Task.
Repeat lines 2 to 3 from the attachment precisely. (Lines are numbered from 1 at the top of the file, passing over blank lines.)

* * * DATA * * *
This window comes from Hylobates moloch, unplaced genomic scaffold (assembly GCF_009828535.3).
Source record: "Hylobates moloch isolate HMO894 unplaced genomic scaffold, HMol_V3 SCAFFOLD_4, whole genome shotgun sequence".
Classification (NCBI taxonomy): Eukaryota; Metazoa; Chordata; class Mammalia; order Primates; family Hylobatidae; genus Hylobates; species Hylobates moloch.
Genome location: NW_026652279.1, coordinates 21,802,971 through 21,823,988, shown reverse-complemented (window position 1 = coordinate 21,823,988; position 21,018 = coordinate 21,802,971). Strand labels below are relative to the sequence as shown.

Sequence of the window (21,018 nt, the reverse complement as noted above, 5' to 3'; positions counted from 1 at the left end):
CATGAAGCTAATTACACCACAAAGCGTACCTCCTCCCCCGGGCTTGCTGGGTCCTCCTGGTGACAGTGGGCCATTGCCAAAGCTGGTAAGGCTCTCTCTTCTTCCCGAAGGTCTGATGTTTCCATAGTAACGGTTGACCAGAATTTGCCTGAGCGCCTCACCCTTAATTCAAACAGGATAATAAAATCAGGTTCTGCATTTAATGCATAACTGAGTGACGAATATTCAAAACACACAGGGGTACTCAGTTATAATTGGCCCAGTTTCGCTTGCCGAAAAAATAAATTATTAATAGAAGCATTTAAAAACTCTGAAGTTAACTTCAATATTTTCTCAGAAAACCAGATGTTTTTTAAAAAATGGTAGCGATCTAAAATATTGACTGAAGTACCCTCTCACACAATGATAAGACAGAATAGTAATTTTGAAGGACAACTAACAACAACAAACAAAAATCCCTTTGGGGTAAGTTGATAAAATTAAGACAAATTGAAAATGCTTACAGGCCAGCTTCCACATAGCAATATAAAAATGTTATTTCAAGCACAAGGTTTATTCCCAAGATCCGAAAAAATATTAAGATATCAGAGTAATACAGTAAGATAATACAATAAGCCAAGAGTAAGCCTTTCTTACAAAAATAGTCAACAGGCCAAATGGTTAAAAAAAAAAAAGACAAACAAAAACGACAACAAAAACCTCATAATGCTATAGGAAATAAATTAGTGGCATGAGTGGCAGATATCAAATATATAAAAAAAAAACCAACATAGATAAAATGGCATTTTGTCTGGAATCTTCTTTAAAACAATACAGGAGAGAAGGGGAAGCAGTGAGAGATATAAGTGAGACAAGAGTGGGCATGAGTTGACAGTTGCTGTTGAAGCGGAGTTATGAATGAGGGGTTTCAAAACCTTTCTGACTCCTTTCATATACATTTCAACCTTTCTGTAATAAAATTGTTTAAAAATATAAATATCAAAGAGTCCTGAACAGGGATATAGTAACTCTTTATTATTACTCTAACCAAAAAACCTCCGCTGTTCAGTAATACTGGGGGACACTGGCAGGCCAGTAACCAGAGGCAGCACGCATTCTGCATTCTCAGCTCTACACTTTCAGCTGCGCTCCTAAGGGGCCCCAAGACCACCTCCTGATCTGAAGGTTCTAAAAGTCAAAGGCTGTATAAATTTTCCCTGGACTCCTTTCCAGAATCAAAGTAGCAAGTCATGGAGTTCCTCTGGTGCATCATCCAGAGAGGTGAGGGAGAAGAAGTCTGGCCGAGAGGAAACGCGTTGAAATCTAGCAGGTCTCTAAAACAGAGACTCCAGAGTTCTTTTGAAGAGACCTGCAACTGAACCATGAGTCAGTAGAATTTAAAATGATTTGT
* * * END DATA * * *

Source record: "Hylobates moloch isolate HMO894 unplaced genomic scaffold, HMol_V3 SCAFFOLD_4, whole genome shotgun sequence".
Classification (NCBI taxonomy): Eukaryota; Metazoa; Chordata; class Mammalia; order Primates; family Hylobatidae; genus Hylobates; species Hylobates moloch.